Critic rating:
MPAA rating: PG-13
Genre: Horror
Josh and Renai have a happy family with their three young children. When tragedy strikes their young son, Josh and Renai begin to experience things that science cannot explain.
Starring: Patrick Wilson, Rose Byrne, Barbara Hershey, Angus Sampson, Ty Simpkins, Andrew Astor, J. LaRose, Derick Alexander, Johnny Yong Bosch, Josh Feldman
Director: James Wan
Running time: 1:42
Release: Opened Mar 29, 2011

Editorial Review

Haunted house? Think again.
By Michael O'Sullivan
Friday, April 1, 2011

I’ll say one thing for “Insidious,” the latest fright-fest from the producer of “Paranormal Activity” and the writer-director team from “Saw,” as it’s proudly being marketed: You can’t criticize it for false advertising.

It really does share each movie’s DNA. Like the former, it’s part haunted-house story — complete with a “Poltergeist”-y female medium and a pair of lovably goofy ghostbusters. Like the latter, it’s part gothic horror show, complete with a bad guy who looks like the love child of Darth Maul and Gene Simmons.

Therein lies the problem: It’s too much “Saw” and not enough “Paranormal.”

It’s not that it isn’t scary. You’ll jump out of your skin so many times that, after a while, you may just decide to leave it off. Director James Wan and writer Leigh Whannel have said they had two rules in making “Insidious”: that there be no fake scares and that if characters in the movie think their house is haunted, they move.

To their credit, the filmmakers scrupulously observe both rules. When you jump — and you will — it’s because there really is something to jump about. The old house in which the film opens is no “Amityville Horror,” but between the crackling voices on the baby monitor and inexplicably moving objects, the place is plenty spooked. True to Wan and Whannel’s word, when Josh and Renai Lambert (Patrick Wilson and Rose Byrne), the young couple who have just moved in with their three kids, have enough of that nonsense, they quickly call a real estate agent.

Unfortunately, the next home they move into is just as bad, if not worse.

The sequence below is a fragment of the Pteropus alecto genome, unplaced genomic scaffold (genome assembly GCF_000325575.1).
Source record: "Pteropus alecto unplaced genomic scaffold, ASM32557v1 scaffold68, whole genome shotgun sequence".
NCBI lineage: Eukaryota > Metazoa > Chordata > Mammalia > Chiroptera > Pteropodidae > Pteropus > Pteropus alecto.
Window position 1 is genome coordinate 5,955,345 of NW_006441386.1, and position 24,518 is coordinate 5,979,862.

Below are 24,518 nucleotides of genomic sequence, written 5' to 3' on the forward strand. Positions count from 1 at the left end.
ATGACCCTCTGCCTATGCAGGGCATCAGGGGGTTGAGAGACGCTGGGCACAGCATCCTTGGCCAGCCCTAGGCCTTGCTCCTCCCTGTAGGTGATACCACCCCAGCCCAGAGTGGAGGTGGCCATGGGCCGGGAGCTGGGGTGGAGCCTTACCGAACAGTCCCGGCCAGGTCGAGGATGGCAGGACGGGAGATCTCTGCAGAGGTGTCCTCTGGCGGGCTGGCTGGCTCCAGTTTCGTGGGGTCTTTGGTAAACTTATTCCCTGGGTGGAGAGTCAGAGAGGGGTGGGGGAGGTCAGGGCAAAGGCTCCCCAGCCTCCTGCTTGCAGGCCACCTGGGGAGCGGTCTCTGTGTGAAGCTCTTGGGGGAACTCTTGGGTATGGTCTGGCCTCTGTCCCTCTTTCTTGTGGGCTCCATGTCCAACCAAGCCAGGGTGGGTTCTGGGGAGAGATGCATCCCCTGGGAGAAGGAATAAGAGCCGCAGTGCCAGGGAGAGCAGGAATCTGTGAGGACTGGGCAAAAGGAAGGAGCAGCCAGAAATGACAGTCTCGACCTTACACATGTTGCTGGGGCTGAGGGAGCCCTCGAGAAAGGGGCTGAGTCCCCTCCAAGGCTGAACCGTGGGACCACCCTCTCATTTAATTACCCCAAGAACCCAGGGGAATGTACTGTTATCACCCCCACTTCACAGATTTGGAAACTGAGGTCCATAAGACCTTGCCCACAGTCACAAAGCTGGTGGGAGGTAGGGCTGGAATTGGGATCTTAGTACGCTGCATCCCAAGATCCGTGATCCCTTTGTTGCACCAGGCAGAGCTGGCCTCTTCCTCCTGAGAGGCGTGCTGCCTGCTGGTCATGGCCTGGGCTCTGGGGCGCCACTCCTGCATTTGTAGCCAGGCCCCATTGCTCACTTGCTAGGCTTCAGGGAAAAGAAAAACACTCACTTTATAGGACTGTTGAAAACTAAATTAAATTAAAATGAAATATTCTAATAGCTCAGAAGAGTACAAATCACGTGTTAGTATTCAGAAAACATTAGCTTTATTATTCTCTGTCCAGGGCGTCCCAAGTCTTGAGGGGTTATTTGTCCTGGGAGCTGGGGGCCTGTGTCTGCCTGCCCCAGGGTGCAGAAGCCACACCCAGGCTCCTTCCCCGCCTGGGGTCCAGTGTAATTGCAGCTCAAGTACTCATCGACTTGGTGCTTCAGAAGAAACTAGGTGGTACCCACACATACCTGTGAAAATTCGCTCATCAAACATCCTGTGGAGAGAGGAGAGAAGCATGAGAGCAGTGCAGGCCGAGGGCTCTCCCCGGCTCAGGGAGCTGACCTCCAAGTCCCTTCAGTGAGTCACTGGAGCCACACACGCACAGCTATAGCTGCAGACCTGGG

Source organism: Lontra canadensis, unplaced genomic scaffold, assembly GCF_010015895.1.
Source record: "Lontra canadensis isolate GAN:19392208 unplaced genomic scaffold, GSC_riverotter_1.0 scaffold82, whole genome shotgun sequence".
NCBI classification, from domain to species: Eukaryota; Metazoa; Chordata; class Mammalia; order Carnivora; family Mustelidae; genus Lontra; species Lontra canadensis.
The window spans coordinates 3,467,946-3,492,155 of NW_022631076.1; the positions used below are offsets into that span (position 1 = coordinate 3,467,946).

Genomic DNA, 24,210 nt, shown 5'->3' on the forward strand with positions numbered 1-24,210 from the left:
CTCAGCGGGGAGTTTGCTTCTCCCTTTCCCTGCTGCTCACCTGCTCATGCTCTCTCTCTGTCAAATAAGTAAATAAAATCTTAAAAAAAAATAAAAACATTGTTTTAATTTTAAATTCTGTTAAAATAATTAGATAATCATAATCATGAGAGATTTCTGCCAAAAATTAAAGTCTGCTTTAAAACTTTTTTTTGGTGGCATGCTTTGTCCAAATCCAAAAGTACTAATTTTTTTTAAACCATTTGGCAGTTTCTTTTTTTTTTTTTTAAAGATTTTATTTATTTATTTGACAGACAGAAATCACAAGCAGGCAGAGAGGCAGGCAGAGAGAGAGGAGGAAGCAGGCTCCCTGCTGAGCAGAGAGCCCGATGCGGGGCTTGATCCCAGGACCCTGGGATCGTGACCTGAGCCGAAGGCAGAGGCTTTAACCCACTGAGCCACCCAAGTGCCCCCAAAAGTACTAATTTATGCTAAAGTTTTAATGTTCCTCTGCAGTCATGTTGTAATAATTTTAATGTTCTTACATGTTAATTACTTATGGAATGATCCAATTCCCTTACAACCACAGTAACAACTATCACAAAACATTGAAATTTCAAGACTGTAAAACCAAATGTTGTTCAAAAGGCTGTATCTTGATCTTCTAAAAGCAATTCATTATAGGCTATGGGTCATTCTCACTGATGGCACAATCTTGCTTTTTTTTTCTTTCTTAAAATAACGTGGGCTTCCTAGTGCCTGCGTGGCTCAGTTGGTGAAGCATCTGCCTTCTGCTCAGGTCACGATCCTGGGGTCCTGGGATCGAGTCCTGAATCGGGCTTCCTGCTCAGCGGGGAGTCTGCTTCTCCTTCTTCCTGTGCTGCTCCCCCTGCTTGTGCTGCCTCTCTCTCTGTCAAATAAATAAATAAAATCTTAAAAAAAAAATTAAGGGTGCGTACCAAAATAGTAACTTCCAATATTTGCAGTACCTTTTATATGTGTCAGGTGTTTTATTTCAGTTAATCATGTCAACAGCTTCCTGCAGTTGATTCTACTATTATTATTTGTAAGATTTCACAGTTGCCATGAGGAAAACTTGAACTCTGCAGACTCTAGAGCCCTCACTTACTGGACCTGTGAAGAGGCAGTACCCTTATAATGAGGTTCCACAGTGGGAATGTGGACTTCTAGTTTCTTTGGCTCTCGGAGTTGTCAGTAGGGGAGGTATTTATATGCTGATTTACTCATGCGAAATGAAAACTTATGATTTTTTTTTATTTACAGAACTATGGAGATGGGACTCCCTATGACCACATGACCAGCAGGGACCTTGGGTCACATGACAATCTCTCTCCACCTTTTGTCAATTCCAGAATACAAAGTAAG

If you’ve seen the trailer, you know the reason. It isn’t the houses that are haunted, but the Lamberts’ son Dalton (Ty Simpkins). After taking a mild bump on the head, Dalton falls into what appears to be a medically unexplained coma, while all around him the spirit world is going crazy.

Up until this point, the film is a deliciously creepy mystery, with an admirable sense of restraint and steadily building tension, a la “Paranormal Activity.” (That film’s writer-director, Oren Peli, is a producer here.)

Soon, however, the “Saw” sensibility kicks in, leaving little to the imagination. A team of professional boogeyman-hunters shows up, featuring the aforementioned medium, Elise Rainier (Lin Shaye), and two nutty-professor sidekicks (nicely played by Angus Sampson and Whannel, who defuse the by-now-almost-unbearable tension with just the right amount of comic dialogue and ridiculously elaborate equipment). If you were wondering just what the heck was going on, Elise explains everything in a scene that pretty much ruins the movie.

It turns out that something very, very bad is going on in a place that Elise refers to as “the further.” Though you may know it as the Other Side, it mostly looks like a fog-filled level of a supernatural video game. Contrary to what we’ve been led to believe by movies such as “The Sixth Sense,” there’s a lot more there than just dead people.

At this point, the movie ceases to be truly, deeply frightening at all, with a climax that’s uncomfortably close to that of “Poltergeist.” The heart may still race, and the body may still jump at every turn, but the imagination — where the scariest stuff lives — has given up the ghost.

Contains brief obscenity, scary entities from the spirit realm and a child in jeopardy.